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Published Date: 2018-05-01 12:53:16
Subject: PRO/AH/EDR> Marijuana, canine - Canada: (AB)
Archive Number: 20180501.5777415
A ProMED-mail post
ProMED-mail is a program of the
International Society for Infectious Diseases

Date: Mon 30 Apr 2018 8:37 PM MDT
Source: Global News [edited]

Two Edmonton dog owners are speaking out after their beloved dogs recently consumed marijuana on walks and had to be rushed to the veterinarian. For [MW] senior corgis Ringo and George are family members. "They are my life. It was scary."

The trio had just returned from a walk in northwest Edmonton when Ringo threw up. Then the dog couldn't make it up the stairs. "His back legs got wobbly and they weren't supporting him. He became less and less responsive. Then he started having spasms," [RW] said. "He was just super tired and he lost a bit of control of his bladder."

Thinking Ringo was having a problem with his spine, he headed to the veterinarian. "One of the 1st things they asked me was, 'Could he have gotten into marijuana?' and I said, 'No,' because I didn't think so." The vet took some blood samples and then Ringo got sick again. It turns out [the man] was wrong. In the vomit, the vet found the remains of a joint. "He had gotten a 'roach'. It's very concentrated resin. He was having neurological issues as well as he was high as a kite," [MW] said. Ringo's body temperature dropped and he slept for hours, but eventually he perked up. "He was a pretty sick puppy for about 24 hours."

Over in St Albert, [AH] had a similar experience with her 3-month-old golden retriever, Dougie. Dougie also got sick after a walk. He took a nap and when he woke up, he couldn't stand upright. Instead he was swaying and falling over. "We rushed him to the hospital. Quite honestly, he was barely breathing." [AH] thought he'd been poisoned. The vet, though, believed the 25-pound [about 11 kg] puppy ingested marijuana. "The vet asked me twice if I thought the dog had eaten weeds," she said. "That's what I heard, and I couldn't understand why my dog would be eating weeds. My boyfriend later clarified she had asked about weed -- so I felt a bit silly. So it had never even crossed my mind. You're worried. It's a little 3-month-old puppy that you've become really attached to, and you're helpless to do anything."

Dougie was pumped with fluids to flush out the toxins. He spent a full day at the vet, costing [AH] USD 500, but he too made a full recovery.

Though some people give their pets marijuana for medical reasons, the Alberta Veterinary Medical Association says no safe dose for pets has been established. "We are concerned about the upcoming legalization," Dr Jocelyn Forseille said. "In the US, where there have been some states where there has been legalized cannabis for a while, they have definitely seen an increase in the number of toxicities in dogs."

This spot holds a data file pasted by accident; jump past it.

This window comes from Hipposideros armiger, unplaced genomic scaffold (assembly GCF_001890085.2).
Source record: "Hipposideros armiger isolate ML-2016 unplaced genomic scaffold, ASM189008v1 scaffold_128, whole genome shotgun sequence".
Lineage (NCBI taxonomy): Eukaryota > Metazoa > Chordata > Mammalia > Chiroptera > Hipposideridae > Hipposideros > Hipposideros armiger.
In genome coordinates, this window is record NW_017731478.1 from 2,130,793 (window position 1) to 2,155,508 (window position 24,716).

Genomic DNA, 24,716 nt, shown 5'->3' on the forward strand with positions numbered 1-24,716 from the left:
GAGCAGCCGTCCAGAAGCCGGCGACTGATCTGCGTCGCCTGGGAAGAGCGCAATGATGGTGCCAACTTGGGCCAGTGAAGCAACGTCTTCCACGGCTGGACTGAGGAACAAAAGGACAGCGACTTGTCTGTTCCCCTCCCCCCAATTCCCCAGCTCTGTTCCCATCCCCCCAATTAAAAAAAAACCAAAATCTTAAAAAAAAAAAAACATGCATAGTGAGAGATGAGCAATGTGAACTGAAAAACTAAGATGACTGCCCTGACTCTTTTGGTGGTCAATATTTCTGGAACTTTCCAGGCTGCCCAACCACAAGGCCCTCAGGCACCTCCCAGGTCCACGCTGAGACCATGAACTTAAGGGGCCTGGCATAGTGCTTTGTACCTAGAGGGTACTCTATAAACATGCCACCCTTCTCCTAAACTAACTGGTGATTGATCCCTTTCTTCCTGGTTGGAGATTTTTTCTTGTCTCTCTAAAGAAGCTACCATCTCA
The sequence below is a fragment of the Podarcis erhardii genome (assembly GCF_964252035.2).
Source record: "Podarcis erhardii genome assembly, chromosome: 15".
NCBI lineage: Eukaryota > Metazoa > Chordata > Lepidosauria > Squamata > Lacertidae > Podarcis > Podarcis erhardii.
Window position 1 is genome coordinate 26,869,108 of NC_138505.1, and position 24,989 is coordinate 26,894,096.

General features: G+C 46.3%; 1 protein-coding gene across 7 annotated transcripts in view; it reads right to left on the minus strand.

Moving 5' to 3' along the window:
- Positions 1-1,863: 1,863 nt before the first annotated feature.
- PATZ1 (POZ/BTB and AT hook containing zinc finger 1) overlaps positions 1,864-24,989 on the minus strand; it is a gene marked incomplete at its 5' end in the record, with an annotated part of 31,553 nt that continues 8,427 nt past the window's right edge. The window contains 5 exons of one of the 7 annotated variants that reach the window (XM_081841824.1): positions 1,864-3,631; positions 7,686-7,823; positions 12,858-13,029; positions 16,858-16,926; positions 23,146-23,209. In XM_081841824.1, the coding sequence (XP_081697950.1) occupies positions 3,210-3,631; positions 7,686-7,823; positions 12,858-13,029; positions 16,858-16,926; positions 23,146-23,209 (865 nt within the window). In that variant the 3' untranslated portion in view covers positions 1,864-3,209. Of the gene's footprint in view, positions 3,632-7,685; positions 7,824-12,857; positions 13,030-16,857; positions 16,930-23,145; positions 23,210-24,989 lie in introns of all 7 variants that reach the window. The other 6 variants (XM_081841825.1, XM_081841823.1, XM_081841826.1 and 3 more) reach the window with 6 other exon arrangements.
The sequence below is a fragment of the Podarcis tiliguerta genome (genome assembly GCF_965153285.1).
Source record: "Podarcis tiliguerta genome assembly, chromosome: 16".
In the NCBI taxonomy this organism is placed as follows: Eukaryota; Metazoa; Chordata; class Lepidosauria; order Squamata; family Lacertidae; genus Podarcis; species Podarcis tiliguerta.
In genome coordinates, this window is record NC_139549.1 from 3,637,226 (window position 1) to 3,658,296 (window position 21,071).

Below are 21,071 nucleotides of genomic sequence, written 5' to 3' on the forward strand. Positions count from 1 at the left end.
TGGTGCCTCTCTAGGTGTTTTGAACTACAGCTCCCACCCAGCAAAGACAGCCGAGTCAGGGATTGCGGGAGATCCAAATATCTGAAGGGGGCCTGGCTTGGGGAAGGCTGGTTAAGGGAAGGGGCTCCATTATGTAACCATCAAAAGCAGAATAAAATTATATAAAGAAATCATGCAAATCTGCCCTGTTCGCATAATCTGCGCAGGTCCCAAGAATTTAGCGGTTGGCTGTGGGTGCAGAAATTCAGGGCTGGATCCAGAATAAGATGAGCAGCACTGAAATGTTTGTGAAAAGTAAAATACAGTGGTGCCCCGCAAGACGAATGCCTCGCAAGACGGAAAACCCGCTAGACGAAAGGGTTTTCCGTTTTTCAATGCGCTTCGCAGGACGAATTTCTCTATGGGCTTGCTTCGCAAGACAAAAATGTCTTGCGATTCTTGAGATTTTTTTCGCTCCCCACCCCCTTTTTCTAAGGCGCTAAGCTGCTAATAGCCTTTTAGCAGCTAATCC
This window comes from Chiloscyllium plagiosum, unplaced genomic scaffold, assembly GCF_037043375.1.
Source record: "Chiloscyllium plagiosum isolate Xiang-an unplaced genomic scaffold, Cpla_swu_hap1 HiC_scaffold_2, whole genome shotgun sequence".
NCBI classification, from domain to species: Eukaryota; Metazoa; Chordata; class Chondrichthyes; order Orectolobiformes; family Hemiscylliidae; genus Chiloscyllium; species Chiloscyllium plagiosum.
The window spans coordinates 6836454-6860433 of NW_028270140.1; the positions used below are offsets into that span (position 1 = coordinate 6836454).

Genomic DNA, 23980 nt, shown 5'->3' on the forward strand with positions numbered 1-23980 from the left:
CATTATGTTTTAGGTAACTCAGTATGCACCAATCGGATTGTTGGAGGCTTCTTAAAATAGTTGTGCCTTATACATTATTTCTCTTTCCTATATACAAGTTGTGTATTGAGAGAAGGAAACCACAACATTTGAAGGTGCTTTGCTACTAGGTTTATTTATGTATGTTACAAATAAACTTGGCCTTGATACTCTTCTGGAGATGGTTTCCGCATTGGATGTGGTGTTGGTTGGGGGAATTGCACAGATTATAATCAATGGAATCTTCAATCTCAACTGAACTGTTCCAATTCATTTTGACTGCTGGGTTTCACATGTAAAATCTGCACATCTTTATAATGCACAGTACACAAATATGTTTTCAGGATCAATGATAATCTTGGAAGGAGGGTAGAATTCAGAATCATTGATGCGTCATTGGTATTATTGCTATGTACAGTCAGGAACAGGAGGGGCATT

Forseille said dogs tend to be more attracted to cannabis than cats. She also said some types of marijuana are more potent than others and can even be lethal under certain circumstances.

If your pet is behaving unusually, she recommends taking them to a vet to get diagnosed. [The 2 dog owners] chose to share their experiences on social media in the hopes that marijuana users will keep their products far from animals. "People need to know that this is harmful to animals. It's not just domestic animals or pets. There's squirrels in the park and there's wild animals and if they pick up this stuff, it's harmful," [MW] said. "With legalization coming, people need to be responsible about their product."

That means finding a garbage [can] that's out of [their] reach.

"You just really have to be aware of where you're tossing your litter. Especially in an area where dogs are going to be -- which is pretty much anywhere," [AH] said.

[Byline: Sarah Kraus]

Communicated by:
ProMED-mail from HealthMap Alerts

[As marijuana gets legalised we are certainly going to see more such cases. And if dogs will put tossed joints in their mouths, so will crawling babies. And note that canine cases have been seen in British Colombia too.

As my moderator colleague commented in November, 2012: "This is a serious situation for your animal. It is not funny, it is actually cruel and can be fatal. If a human chooses to get stoned, or high, or use the product for its medicinal value, that is the human being's choice. Dogs and cats do not think that way and do not understand what is happening. Dogs are more often intoxicated or at least more often brought to the veterinarian.

Animals exposed to marijuana demonstrate neurological signs including depression or alternating depression and excitement, falling over/incoordination, hallucinations with barking or agitation, seizures, or coma and death. About 1/3 of exposed animals will demonstrate gastrointestinal signs such as vomiting, diarrhea, dry mouth, or drooling. The body temperature can be high or low, rapid breathing with a heart rate that may be too rapid or too slow, dilated pupils, and they may leak urine. These clinical signs can develop within minutes up to 3 hours after exposure. The drug may be eliminated quickly (over several hours), but can be absorbed into fat making signs last for up to 3-4 days.

It is important to get your pet treated as the clinical signs can be life-threatening and pets can and die from this substance." - Mods.TG/MHJ

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Edmonton, Alberta, Canada:]

See Also

Contaminated marijuana - USA: (OR) pesticide 20161024.4581706
Marijuana, water - USA: (CO) 20160722.4363989
Poisoning, marijuana - USA: (CO) children 20140524.2496715
Foodborne illness - Canada: (BC) marijuana infused food 20140502.2444072
Marijuana candy - USA: (RI) 20140411.2397035
Marijuana, canine - USA (CO) 20121118.1414837

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